If Sanders follows through — he has been known to go off script in public speeches — with this more personal framing, it will also signal an new willingness to take advice from longtime allies and lieutenants.
“People need to know how he got to where he is right now, what makes him tick,” Sanders campaign co-chair Nina Turner told CNN on Friday morning. “All of us have stories, everybody has a story and our stories are our strength, our stories are what connect us. So (people) need to hear his biography from him.”
Comparing 2020 to 2016, she added: “This time around, people really, truly understand his mission, but they don’t know the why. And him telling his story will give them the why.”
Questions over Sanders’ discomfort highlighting his own story began to bubble up as his campaign gathered steam three years ago. Asked by CNN’s Anderson Cooper at a debate with Hillary Clinton in 2016 about concerns voiced by a group of Jewish leaders that he was downplaying his Judaism, Sanders offered what was then a rare glimpse into what he described as an “essential part of who I am as a human being.”
“I am very proud to be Jewish, and being Jewish is so much of what I am,” Sanders said. “My father’s family was wiped out by Hitler in the Holocaust. I know about what crazy and radical, and extremist politics mean. I learned that lesson as a tiny, tiny child when my mother would take me shopping, and we would see people working in stores who had numbers on their arms because they were in Hitler’s concentration camp.”
Months earlier, in October 2015, Sanders waved a young Muslim student on stage after she said Islamophobic rhetoric from Republican candidates like Ben Carson and Donald Trump had made her “sick.”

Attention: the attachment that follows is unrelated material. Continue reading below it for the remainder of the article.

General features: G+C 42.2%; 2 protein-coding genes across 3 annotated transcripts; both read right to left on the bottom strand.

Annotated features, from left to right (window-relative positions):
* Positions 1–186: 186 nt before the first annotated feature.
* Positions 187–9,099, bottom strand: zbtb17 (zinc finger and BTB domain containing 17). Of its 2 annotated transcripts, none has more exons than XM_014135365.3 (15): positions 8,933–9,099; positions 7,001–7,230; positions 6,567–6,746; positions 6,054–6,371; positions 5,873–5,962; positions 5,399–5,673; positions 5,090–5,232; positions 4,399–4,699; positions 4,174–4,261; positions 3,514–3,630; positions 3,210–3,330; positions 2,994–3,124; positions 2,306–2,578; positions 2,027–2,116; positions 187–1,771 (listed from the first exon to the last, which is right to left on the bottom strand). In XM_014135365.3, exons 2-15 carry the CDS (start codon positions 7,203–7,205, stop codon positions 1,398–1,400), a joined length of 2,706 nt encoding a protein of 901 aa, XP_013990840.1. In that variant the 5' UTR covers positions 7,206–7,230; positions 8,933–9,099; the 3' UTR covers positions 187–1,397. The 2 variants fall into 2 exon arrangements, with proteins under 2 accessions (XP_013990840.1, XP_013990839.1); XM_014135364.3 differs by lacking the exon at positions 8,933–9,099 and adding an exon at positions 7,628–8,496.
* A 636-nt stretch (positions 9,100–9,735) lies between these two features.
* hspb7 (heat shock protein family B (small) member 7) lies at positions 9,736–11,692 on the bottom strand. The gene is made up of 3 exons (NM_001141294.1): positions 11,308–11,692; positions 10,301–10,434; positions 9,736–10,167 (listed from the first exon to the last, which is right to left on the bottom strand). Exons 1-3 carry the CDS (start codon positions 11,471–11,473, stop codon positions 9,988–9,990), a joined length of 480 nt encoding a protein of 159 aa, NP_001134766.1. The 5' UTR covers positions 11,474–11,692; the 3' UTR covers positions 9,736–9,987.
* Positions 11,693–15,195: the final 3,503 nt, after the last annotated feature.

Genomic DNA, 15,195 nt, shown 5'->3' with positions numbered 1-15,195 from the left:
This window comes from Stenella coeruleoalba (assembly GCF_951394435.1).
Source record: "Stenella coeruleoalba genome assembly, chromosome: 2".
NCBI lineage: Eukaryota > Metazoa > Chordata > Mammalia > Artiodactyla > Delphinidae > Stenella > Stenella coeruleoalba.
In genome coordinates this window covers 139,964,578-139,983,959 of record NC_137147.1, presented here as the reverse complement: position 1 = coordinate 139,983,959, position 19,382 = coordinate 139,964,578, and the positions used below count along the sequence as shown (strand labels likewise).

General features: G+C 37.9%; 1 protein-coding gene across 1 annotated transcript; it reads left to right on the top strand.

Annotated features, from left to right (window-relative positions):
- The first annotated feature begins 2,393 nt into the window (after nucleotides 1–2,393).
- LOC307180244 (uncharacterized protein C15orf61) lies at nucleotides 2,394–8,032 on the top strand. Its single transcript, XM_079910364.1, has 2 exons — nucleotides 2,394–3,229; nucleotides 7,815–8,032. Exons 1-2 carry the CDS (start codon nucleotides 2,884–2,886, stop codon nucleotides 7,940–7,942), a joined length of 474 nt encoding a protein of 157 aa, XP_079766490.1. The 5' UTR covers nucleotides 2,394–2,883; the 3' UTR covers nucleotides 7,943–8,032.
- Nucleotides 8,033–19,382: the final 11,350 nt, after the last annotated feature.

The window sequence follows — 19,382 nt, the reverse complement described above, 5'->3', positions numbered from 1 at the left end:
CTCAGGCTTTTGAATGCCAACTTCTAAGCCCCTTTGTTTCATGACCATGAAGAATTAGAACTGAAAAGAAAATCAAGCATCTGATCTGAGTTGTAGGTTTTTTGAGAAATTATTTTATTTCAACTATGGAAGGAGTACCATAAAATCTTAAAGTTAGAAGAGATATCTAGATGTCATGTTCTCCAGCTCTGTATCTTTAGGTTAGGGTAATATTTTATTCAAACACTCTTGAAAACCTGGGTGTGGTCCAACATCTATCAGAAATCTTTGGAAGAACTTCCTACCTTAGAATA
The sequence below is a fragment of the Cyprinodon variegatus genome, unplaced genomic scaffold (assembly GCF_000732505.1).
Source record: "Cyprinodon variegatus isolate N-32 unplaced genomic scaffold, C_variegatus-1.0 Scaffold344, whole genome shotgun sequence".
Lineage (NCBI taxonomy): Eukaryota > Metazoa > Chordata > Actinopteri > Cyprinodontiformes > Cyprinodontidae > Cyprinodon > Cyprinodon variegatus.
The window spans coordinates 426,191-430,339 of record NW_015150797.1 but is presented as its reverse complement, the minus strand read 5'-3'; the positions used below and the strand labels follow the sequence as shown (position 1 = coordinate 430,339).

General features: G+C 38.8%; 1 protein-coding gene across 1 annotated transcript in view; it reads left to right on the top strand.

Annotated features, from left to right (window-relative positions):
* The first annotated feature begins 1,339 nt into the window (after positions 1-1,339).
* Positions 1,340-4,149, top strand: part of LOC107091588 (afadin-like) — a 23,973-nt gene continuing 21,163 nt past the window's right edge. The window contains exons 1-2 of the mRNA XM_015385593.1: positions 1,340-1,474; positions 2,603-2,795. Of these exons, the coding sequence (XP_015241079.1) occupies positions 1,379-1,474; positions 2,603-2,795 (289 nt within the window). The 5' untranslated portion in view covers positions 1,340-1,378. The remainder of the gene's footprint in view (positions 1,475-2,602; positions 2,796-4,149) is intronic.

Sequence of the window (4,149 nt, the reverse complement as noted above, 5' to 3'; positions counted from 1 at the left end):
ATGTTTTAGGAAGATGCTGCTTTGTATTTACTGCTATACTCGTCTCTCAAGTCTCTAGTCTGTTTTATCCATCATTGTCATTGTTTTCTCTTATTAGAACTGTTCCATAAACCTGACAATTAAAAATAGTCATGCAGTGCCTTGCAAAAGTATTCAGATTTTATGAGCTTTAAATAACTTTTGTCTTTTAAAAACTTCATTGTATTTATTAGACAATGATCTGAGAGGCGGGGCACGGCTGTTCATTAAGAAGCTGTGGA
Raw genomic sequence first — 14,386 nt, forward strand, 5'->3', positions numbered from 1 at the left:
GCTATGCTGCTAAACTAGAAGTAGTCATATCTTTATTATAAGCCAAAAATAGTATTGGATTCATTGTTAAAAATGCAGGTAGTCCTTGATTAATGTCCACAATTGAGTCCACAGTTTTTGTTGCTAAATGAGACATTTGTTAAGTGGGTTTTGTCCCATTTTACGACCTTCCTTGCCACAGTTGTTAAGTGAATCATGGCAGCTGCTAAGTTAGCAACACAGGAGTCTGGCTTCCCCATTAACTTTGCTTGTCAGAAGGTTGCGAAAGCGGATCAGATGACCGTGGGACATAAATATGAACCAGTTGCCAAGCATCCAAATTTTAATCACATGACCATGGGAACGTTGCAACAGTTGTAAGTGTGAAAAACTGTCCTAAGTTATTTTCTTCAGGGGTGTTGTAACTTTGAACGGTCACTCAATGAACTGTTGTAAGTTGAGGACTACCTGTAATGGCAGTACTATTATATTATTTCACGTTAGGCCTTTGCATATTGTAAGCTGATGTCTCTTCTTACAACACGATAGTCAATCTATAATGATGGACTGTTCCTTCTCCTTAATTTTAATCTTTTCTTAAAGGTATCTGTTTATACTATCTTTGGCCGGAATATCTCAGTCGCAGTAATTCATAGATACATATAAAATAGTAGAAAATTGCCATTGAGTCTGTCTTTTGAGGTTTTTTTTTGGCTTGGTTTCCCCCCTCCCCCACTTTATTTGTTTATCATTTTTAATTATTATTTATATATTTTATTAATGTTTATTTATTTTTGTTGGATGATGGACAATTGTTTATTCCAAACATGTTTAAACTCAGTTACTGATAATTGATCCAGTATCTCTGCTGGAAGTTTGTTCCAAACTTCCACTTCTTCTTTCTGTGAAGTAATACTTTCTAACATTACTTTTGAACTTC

“Let me be very personal here if I might — I’m Jewish,” Sanders said, waving off applause from a crowd at George Mason University. “My father’s family died in concentration camps. … I will do everything that I can to rid this country of the ugly stain of racism which has existed for far too many years.”
More than three years later, Sanders began his 2020 campaign with an email calling Trump “a pathological liar, a fraud, a racist, a sexist, a xenophobe and someone who is undermining American democracy as he leads us in an authoritarian direction.” The language, which grabbed headlines at the time, mostly tracked with how Sanders has described Trump for much of his presidency.
But in the early stages of a primary that has seen Democrats test different ways of addressing Trump, Sanders’ biggest question could lie in how he talks about himself.
“It’s a different approach from the last campaign where Bernie definitely broke through, and he built a huge following, but a lot of people didn’t really know his story,” Maurice Mitchell, the Working Families Party’s national director, told CNN. “Especially in such a crowded field, all of the candidates are going to have to really tell their personal story and connect it, ultimately, to the change that they’re trying to bring today. That full arc is going to be essential.”